Migraine is a neurological disease that can be severely debilitating and is the second leading cause of disability worldwide.
Unfortunately, many patients with migraine discontinue medications due to ineffectiveness or side effects.
Many patients still use opioids despite recommendations against them for headache treatment.
In a new study, researchers found that mindfulness-based stress reduction (MBSR) may provide benefits to people with migraines.
Mindfulness-based stress reduction is a mind-body treatment that teaches moment-by-moment awareness through mindfulness meditation and yoga.
Mindfulness can also teach new ways to respond to stress, a commonly reported migraine trigger.
The research was conducted by a team from Wake Forest Baptist Health.
In the study, 89 adults with a history of migraine were assigned to either the meditation group or headache education group with training or instruction delivered in eight weekly two-hour sessions.
The meditation group followed a standardized curriculum of mindfulness meditation and yoga. Participants also received electronic audio files for home practice and were encouraged to practice at home 30 minutes a day.
The headache education group received instruction on headaches, pathophysiology, triggers, stress, and treatment approaches.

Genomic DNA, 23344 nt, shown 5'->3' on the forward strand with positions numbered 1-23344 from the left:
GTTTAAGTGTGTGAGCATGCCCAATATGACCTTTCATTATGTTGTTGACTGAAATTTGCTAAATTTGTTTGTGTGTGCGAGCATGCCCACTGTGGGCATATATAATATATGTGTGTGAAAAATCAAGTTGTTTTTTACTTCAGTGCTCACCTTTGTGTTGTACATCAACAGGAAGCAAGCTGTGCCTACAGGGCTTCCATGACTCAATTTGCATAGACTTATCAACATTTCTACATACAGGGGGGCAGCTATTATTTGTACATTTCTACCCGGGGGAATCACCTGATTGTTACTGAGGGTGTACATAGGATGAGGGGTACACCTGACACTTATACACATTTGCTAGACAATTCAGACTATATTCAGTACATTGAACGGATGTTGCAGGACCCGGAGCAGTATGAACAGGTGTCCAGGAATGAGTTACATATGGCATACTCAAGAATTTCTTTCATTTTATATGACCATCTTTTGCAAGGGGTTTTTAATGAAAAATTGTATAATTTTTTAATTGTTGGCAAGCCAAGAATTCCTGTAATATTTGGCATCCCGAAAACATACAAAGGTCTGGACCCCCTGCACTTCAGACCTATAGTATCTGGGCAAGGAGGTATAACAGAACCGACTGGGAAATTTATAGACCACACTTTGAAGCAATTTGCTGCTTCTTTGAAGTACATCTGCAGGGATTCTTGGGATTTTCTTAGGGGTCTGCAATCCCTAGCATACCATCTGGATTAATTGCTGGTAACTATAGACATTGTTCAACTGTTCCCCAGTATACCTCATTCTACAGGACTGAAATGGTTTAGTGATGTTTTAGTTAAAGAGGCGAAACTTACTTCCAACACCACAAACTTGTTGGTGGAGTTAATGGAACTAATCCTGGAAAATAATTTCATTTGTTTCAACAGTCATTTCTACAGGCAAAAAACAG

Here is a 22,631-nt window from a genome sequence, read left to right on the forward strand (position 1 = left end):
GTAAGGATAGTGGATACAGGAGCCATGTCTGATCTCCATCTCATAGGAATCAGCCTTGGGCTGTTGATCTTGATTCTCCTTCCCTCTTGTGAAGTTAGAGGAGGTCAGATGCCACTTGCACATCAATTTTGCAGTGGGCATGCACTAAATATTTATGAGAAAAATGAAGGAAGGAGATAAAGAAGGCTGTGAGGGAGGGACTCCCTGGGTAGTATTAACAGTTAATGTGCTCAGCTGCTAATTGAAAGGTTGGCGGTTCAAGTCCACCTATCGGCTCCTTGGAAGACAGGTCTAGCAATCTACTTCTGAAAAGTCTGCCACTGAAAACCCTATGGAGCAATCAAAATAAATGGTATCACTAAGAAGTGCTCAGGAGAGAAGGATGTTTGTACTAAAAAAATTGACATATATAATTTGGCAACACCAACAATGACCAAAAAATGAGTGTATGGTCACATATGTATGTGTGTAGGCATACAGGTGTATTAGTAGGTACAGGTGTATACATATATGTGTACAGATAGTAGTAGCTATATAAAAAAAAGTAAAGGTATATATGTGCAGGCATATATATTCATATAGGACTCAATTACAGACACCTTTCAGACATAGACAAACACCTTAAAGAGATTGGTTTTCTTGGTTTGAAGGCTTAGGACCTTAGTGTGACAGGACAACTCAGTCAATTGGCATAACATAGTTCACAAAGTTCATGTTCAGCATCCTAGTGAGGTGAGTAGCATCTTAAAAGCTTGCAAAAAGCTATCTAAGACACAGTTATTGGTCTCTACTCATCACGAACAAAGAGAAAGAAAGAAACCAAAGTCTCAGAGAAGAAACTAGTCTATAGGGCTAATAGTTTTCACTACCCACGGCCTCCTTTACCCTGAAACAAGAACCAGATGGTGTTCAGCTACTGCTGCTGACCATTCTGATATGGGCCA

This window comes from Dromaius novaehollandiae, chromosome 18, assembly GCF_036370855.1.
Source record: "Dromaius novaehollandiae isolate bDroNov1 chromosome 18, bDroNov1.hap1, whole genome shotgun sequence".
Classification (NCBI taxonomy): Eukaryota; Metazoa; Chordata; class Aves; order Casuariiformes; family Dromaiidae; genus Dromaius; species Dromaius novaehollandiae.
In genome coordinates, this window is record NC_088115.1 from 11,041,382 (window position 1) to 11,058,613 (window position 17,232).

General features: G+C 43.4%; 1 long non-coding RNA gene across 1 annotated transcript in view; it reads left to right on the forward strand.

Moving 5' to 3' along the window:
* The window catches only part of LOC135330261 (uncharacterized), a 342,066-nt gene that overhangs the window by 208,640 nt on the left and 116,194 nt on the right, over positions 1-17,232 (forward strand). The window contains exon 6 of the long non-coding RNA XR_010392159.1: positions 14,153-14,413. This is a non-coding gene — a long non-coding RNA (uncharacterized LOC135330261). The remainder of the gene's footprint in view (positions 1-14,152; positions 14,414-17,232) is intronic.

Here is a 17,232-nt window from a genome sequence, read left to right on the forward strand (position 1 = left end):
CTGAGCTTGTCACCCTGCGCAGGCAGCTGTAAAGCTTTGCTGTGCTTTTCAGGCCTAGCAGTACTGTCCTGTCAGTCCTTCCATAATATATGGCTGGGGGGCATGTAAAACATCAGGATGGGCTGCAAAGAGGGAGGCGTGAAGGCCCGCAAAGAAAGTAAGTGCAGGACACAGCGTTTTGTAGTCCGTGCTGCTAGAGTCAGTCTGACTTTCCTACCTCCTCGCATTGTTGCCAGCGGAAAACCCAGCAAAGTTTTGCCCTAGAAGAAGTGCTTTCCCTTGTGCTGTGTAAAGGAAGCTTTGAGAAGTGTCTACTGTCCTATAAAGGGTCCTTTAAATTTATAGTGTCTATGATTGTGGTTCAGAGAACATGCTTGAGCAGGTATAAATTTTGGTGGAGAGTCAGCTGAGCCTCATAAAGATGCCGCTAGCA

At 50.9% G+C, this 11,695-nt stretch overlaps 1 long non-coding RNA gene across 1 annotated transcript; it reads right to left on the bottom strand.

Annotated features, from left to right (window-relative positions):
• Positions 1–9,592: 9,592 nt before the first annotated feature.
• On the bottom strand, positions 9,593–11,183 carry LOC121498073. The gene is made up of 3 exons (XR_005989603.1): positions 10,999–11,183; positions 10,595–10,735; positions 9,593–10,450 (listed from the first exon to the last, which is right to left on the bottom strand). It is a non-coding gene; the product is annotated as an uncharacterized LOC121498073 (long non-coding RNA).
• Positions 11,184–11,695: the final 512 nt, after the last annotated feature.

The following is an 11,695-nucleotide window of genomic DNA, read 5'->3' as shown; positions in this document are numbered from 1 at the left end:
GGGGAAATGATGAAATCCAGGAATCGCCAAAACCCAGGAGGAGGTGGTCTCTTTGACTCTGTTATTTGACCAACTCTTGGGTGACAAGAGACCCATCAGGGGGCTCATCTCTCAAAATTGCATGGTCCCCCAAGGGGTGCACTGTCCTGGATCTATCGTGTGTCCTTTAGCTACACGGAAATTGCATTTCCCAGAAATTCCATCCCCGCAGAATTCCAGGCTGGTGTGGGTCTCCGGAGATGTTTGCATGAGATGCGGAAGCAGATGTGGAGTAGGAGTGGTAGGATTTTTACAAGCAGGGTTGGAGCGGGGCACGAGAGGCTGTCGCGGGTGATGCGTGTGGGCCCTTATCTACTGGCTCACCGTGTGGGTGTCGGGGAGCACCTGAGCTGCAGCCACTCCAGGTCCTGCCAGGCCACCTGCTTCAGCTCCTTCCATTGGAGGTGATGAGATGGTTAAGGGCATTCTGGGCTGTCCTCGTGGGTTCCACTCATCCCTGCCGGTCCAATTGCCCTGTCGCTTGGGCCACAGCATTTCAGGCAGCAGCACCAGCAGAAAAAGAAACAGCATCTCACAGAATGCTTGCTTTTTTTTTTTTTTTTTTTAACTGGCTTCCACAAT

Participants in both the meditation and headache education groups reported fewer days with migraines.
However, only meditation also lessened disability and improved quality of life, depression scores, and other measures reflecting emotional well-being, with effects seen out to 36 weeks.
Further, pain intensity and unpleasantness decreased in the meditation group compared to the headache education group, suggesting a shift in pain appraisal.
The team says at a time when opioids are still being used for migraine, finding safe non-drug options with long-term benefit has big implications.
Mindfulness may treat the total burden of migraine and could potentially decrease the impact of this debilitating condition.
One author of the study is Rebecca Erwin Wells, M.D., M.P.H., an associate professor of neurology.
The study is published in JAMA Internal Medicine.
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